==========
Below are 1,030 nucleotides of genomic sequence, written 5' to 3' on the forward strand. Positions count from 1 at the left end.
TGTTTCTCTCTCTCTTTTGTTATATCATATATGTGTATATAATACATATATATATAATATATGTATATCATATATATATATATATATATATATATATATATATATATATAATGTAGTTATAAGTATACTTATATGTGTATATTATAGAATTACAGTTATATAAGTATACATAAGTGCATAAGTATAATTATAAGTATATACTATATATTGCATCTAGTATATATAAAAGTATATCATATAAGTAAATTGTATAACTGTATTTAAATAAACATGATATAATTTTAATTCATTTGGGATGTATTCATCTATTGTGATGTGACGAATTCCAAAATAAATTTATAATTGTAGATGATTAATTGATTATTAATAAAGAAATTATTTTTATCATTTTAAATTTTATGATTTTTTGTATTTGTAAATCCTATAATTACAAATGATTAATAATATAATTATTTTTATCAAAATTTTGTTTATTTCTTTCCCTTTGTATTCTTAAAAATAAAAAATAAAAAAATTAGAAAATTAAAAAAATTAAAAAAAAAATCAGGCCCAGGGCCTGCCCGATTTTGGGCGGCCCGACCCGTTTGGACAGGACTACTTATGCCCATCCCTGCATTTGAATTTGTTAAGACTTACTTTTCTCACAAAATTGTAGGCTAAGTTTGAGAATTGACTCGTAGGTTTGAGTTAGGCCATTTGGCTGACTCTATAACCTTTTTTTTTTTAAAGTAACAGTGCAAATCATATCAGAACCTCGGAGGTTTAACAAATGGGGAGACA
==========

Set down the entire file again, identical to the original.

Below are 1,030 nucleotides of genomic sequence, written 5' to 3' on the forward strand. Positions count from 1 at the left end.
TGTTTCTCTCTCTCTTTTGTTATATCATATATGTGTATATAATACATATATATATAATATATGTATATCATATATATATATATATATATATATATATATATATATATATAATGTAGTTATAAGTATACTTATATGTGTATATTATAGAATTACAGTTATATAAGTATACATAAGTGCATAAGTATAATTATAAGTATATACTATATATTGCATCTAGTATATATAAAAGTATATCATATAAGTAAATTGTATAACTGTATTTAAATAAACATGATATAATTTTAATTCATTTGGGATGTATTCATCTATTGTGATGTGACGAATTCCAAAATAAATTTATAATTGTAGATGATTAATTGATTATTAATAAAGAAATTATTTTTATCATTTTAAATTTTATGATTTTTTGTATTTGTAAATCCTATAATTACAAATGATTAATAATATAATTATTTTTATCAAAATTTTGTTTATTTCTTTCCCTTTGTATTCTTAAAAATAAAAAATAAAAAAATTAGAAAATTAAAAAAATTAAAAAAAAAATCAGGCCCAGGGCCTGCCCGATTTTGGGCGGCCCGACCCGTTTGGACAGGACTACTTATGCCCATCCCTGCATTTGAATTTGTTAAGACTTACTTTTCTCACAAAATTGTAGGCTAAGTTTGAGAATTGACTCGTAGGTTTGAGTTAGGCCATTTGGCTGACTCTATAACCTTTTTTTTTTTAAAGTAACAGTGCAAATCATATCAGAACCTCGGAGGTTTAACAAATGGGGAGACA